The Internet as the new conflict zone

As a TV news viewer there are times when I just wanna be told what's happening minus the hysterics. Like the time after the terrorist strike in Mumbai. Wearied by the distressing scenes on TV, the last thing I wanted, was Barkha Dutt screeching about broken glass beside the Taj Hotel restaurants. Silently I prayed for a miracle. Nothing big, just that she shut up. That wasn't to be.

Externally paced media don't give viewers a chance to control what they see and hear. Not so when it comes to Self paced media. The Internet is an example. I choose to see what I want to, how much of it, at what pace and so on. Viewers increasingly are taking to the Internet when it comes to news. And for the propagators, its imperative they are there with the material and then leaving it up to the viewer to decide to watch or listen in.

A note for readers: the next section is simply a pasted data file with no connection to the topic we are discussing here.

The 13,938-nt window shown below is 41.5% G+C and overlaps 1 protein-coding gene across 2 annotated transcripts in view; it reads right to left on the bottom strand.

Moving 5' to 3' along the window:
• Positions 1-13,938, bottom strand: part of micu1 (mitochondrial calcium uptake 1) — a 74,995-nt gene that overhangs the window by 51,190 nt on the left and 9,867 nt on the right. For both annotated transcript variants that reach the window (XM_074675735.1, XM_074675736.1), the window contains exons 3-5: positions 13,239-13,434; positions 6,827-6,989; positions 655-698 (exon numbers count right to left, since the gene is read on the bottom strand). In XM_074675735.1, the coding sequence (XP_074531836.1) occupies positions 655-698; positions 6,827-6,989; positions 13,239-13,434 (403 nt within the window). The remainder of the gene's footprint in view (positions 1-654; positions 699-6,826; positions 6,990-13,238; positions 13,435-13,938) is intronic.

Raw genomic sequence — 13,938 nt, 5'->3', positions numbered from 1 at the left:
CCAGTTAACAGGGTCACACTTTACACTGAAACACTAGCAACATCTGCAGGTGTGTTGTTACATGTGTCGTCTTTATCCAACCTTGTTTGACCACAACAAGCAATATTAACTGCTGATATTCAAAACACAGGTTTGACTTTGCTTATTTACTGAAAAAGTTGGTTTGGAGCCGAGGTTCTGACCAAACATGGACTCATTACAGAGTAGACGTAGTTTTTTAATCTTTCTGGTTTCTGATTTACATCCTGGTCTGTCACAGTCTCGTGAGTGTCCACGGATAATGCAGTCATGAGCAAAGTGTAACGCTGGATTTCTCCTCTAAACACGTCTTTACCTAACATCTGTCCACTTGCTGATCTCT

The Israeli Defence force has now taken to the Internet to propagate what it wants the world to see. That's sans the influence of BBC, CNN or the other liberal media out there. In the midst of its Gaza operations, the IDF is entering yet another conflict zone: the Internet. The Israeli army announced the creation of its own YouTube channel, through which it will disseminate footage of precision bombing operations in the Gaza Strip, as well as aid distribution and other footage of interest to the international community. Their YouTube initiative at is one more piece of the new media offensive that they have undertaken.

Members of the IDF's various foreign desks intend to use these vlogs to discuss a number of aspects of the conflict, in both English and Arabic, in a personal setting that they hope will overcome the stiffness of television news.


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